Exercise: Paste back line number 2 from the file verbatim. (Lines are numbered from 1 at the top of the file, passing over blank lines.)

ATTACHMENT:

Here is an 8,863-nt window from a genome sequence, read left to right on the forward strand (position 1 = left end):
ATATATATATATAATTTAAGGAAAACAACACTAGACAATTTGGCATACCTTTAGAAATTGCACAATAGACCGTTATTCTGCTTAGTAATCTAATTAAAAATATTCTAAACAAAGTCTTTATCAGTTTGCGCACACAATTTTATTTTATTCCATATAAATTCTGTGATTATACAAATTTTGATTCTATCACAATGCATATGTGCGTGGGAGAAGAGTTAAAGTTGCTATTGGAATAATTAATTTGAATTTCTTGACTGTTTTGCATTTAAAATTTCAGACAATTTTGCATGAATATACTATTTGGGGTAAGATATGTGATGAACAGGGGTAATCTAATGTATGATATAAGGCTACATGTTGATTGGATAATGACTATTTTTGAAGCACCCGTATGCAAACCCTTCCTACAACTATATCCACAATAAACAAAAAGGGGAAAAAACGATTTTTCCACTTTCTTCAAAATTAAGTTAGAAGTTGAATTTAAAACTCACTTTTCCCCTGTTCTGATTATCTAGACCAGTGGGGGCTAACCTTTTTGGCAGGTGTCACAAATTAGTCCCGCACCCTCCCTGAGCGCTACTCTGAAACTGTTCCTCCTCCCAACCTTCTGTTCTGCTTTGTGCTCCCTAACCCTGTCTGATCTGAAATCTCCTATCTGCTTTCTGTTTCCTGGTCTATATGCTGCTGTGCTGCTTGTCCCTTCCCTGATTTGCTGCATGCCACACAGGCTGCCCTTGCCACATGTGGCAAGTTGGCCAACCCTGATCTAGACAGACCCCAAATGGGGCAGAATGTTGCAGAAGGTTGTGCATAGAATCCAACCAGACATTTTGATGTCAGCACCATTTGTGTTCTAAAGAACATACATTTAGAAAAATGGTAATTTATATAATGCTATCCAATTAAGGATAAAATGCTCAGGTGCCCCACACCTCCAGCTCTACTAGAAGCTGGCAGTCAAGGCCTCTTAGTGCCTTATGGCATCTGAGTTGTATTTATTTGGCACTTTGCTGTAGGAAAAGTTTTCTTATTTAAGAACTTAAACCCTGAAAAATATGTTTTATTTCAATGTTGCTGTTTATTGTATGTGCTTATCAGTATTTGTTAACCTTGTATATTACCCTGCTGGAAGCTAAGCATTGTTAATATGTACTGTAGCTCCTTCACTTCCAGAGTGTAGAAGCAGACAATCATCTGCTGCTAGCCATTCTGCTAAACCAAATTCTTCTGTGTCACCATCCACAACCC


ATATATATATATAATTTAAGGAAAACAACACTAGACAATTTGGCATACCTTTAGAAATTGCACAATAGACCGTTATTCTGCTTAGTAATCTAATTAAAAATATTCTAAACAAAGTCTTTATCAGTTTGCGCACACAATTTTATTTTATTCCATATAAATTCTGTGATTATACAAATTTTGATTCTATCACAATGCATATGTGCGTGGGAGAAGAGTTAAAGTTGCTATTGGAATAATTAATTTGAATTTCTTGACTGTTTTGCATTTAAAATTTCAGACAATTTTGCATGAATATACTATTTGGGGTAAGATATGTGATGAACAGGGGTAATCTAATGTATGATATAAGGCTACATGTTGATTGGATAATGACTATTTTTGAAGCACCCGTATGCAAACCCTTCCTACAACTATATCCACAATAAACAAAAAGGGGAAAAAACGATTTTTCCACTTTCTTCAAAATTAAGTTAGAAGTTGAATTTAAAACTCACTTTTCCCCTGTTCTGATTATCTAGACCAGTGGGGGCTAACCTTTTTGGCAGGTGTCACAAATTAGTCCCGCACCCTCCCTGAGCGCTACTCTGAAACTGTTCCTCCTCCCAACCTTCTGTTCTGCTTTGTGCTCCCTAACCCTGTCTGATCTGAAATCTCCTATCTGCTTTCTGTTTCCTGGTCTATATGCTGCTGTGCTGCTTGTCCCTTCCCTGATTTGCTGCATGCCACACAGGCTGCCCTTGCCACATGTGGCAAGTTGGCCAACCCTGATCTAGACAGACCCCAAATGGGGCAGAATGTTGCAGAAGGTTGTGCATAGAATCCAACCAGACATTTTGATGTCAGCACCATTTGTGTTCTAAAGAACATACATTTAGAAAAATGGTAATTTATATAATGCTATCCAATTAAGGATAAAATGCTCAGGTGCCCCACACCTCCAGCTCTACTAGAAGCTGGCAGTCAAGGCCTCTTAGTGCCTTATGGCATCTGAGTTGTATTTATTTGGCACTTTGCTGTAGGAAAAGTTTTCTTATTTAAGAACTTAAACCCTGAAAAATATGTTTTATTTCAATGTTGCTGTTTATTGTATGTGCTTATCAGTATTTGTTAACCTTGTATATTACCCTGCTGGAAGCTAAGCATTGTTAATATGTACTGTAGCTCCTTCACTTCCAGAGTGTAGAAGCAGACAATCATCTGCTGCTAGCCATTCTGCTAAACCAAATTCTTCTGTGTCACCATCCACAACCC